Canned Pork

Last updated: Category: Paleo Recipes
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Canned Pork

A few weeks ago, I wrote about one of my grandmother’s favorite recipes, the lamb and sweet potato cottage pie. This time, I decided to pay homage to my grandfather with one of his famous recipes: canned pork.

I feel like grandparents are a real gold mine when I’m in need of ideas for an amazing new Paleo recipe. They grew up eating a lot more natural and healthy food than we do, and it wasn’t as toxic as most of today’s diet. When I look back at it now, I see how fast food has changed from my grandparents to me. They still had some problems with their diet, like with gluten consumption, but overall it was a lot better back then.

This is the kind of recipe I just love to prepare on a Sunday morning since it’s somewhat of a long process. It’s worth the time, as it gives you enough portions for many meals, or easy snacks every once in a while. It’s just so convenient to have some canned pork jars in your refrigerator when you don’t feel like cooking and simply want a quick snack. Canned pork can be part of an amazing breakfast too, just add some eggs or fresh fruit. Personally, I try to always have some in my refrigerator and it really is a lifesaver especially when in a hurry.

Canning food has been done for a long time, mainly because this method makes food available and edible much longer after the processing time. Some people might argue that canned food doesn’t have as many nutrients as its freshly cooked counterpart, but it’s been proven that this is not the case at all. A big problem with store-bought canned food is the high amount of salt and preservatives added, but since we’re doing it ourselves this won’t be a problem.

You’ll need some canning jars for this recipe. Canning jars are perfect for preserving food from the comfort of your house and they’ll last you a very long time. But you’ll need to verify the jars before each usage:

  • Make sure the jars themselves have no chips or cracks. Otherwise, they could break during the cooking process. If the jars aren’t damaged, they’re safe to reuse.
  • You’ll need to buy new lids every year, since the rubber seal on each lid weakens with the heat and may not form a proper seal on a second use. Lids should be new and never be used a second time.
  • Check the rings: if they’ve rusted, they’ll need to be replaced as well.
  • Make sure that each canning jar lid and ring fits the jar tightly to make a proper seal.
  • Sterilize all the canning jars, seals and lids in boiling water for at least 5 minutes to prevent any contamination.

Once you have these items ready to go, you can start canning some delicious pork!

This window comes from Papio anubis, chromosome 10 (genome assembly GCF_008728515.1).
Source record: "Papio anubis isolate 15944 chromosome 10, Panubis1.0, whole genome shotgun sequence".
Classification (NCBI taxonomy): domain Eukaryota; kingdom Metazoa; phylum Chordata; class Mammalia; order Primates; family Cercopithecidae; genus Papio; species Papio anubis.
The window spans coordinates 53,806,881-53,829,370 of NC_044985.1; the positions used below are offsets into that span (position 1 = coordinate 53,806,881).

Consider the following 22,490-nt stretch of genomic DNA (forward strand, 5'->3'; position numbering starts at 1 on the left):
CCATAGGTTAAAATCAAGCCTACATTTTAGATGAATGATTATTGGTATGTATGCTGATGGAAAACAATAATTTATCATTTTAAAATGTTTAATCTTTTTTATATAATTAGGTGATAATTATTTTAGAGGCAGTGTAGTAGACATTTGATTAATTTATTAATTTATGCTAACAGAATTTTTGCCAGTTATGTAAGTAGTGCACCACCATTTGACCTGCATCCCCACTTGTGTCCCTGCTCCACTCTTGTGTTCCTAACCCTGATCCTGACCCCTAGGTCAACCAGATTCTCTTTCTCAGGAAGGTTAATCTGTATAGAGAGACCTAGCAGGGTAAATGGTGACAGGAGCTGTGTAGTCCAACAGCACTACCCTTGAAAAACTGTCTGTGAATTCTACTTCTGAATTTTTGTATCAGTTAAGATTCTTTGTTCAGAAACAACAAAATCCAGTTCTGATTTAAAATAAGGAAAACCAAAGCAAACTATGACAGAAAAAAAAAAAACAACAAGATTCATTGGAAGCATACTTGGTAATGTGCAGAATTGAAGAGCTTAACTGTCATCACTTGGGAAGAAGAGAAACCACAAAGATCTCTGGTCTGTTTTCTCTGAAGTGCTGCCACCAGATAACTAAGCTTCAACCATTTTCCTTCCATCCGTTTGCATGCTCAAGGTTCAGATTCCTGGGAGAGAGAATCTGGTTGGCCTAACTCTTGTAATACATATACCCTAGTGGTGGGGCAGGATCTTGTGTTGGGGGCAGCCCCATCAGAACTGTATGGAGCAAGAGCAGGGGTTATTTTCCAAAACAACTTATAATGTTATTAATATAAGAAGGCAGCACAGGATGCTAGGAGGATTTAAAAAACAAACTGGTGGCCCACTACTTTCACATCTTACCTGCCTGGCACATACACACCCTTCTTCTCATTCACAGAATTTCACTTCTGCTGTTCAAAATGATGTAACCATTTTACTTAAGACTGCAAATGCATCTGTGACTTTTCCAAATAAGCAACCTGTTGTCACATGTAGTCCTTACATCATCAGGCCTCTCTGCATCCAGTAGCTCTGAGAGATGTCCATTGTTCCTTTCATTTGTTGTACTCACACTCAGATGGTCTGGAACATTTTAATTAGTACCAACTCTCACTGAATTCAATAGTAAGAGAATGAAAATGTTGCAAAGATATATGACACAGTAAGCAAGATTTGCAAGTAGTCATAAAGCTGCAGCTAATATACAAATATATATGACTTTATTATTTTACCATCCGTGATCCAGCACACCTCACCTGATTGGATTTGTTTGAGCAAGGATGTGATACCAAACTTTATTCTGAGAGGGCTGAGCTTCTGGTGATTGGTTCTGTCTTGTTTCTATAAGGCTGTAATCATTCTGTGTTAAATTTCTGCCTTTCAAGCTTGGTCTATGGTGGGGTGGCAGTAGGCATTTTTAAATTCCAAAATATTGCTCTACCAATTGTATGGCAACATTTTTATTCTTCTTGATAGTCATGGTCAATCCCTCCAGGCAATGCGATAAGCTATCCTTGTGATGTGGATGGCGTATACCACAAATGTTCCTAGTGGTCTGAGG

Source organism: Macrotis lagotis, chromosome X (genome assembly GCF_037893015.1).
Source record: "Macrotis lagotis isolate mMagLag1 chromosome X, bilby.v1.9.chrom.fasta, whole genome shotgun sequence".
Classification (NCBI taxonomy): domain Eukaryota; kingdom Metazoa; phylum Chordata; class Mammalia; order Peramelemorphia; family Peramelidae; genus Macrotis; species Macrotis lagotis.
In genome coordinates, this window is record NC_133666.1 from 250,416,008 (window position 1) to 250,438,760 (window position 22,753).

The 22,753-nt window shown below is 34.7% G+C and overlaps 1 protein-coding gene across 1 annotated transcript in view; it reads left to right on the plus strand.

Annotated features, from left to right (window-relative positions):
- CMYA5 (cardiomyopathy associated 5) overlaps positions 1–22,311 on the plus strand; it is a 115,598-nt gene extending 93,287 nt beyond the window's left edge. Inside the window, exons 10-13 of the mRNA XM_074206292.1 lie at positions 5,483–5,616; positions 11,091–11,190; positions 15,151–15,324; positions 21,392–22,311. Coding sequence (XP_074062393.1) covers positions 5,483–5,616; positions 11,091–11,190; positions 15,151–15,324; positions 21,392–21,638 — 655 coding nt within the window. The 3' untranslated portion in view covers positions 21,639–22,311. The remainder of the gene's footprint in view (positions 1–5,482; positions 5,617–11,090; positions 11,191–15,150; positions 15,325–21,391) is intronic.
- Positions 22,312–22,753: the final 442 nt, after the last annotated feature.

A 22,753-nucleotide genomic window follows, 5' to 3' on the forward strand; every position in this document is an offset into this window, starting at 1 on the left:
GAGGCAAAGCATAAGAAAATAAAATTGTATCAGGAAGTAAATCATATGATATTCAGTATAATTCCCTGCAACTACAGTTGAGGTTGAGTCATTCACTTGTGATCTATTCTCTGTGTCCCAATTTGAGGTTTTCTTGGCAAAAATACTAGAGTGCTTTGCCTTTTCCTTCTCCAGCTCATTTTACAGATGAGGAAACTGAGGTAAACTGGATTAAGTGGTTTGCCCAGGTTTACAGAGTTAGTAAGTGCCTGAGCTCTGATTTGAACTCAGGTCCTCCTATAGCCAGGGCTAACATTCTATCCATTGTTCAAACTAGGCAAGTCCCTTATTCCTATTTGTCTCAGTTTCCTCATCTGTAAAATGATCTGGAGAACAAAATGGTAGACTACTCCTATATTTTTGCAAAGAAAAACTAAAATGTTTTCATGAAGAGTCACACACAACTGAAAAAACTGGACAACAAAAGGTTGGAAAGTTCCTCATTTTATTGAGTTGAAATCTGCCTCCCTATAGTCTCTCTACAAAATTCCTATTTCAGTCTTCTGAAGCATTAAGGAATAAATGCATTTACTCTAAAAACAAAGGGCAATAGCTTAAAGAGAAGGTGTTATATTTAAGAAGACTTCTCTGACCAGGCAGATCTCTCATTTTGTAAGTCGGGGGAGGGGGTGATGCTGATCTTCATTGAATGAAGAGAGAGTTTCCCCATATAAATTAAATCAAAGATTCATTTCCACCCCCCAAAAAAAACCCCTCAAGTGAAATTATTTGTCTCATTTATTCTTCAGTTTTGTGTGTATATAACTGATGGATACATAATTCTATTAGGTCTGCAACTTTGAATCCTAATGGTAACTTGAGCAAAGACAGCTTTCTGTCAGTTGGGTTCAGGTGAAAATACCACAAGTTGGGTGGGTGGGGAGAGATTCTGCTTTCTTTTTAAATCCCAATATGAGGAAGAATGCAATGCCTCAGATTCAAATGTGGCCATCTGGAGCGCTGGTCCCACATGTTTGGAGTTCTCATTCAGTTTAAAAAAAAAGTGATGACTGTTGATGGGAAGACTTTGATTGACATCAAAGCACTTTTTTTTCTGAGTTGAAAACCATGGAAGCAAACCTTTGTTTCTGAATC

Canned Pork Recipe

Preparation time PREP: 45 min.Cooking time COOK: 3-4 hrs.

Ingredients

  • A big piece of pork shoulder (you can calculate approximately 1lb of raw pork per quart jar);
  • 1 big onion, minced;
  • Sea salt and freshly ground black pepper to taste;

Cooking tools needed

  • A water bath canner to sterilize the canning jars, rings, and lids;
  • Jar lifter to remove the jars out of the hot steaming water;
  • Canning jars;
  • Rings for all jars;
  • Lids for all jars;
Canned pork preparation

Preparation

  1. Cut the raw pork meat into ½ to 1 inch pieces and keep some of the fat. You’ll need enough fat in each jar; this fat melts into a jelly and will better preserve your meat.
  2. Season with sea salt and ground black pepper to taste. Also add some of the minced onion into each jar.
  3. Pack in the raw pork into the jars, leaving about 1 inch of head space at the top of the jar.
  4. Add more sea salt and black pepper to taste as well as onions on top of the pork. Cover with a piece of pork fat.
  5. Wipe the rims of each jar with a paper towel to remove any residue.
  6. Place the rubber lids and screw on the rings on each canning jar. Screw the rings tight enough so that water can’t spill into the jars.
  7. Place the jars filled with the pork mixture into the water bath and add water to cover all the jars.
  8. Bring to a boil and then let simmer for 3 hours at a rolling simmer.
  9. After 3 hours, remove the pot from the heat to let the water cool down somewhat.
  10. Remove the hot jars from the pot with the jar lifter, and place them on a cloth. Place a kitchen towel over them and let them completely cool down. Once they have cooled down, press each lid with a finger to ensure they have sealed. The lids should not move up or down at all.
  11. Write the date on each jar and store in a cool area or in the refrigerator.

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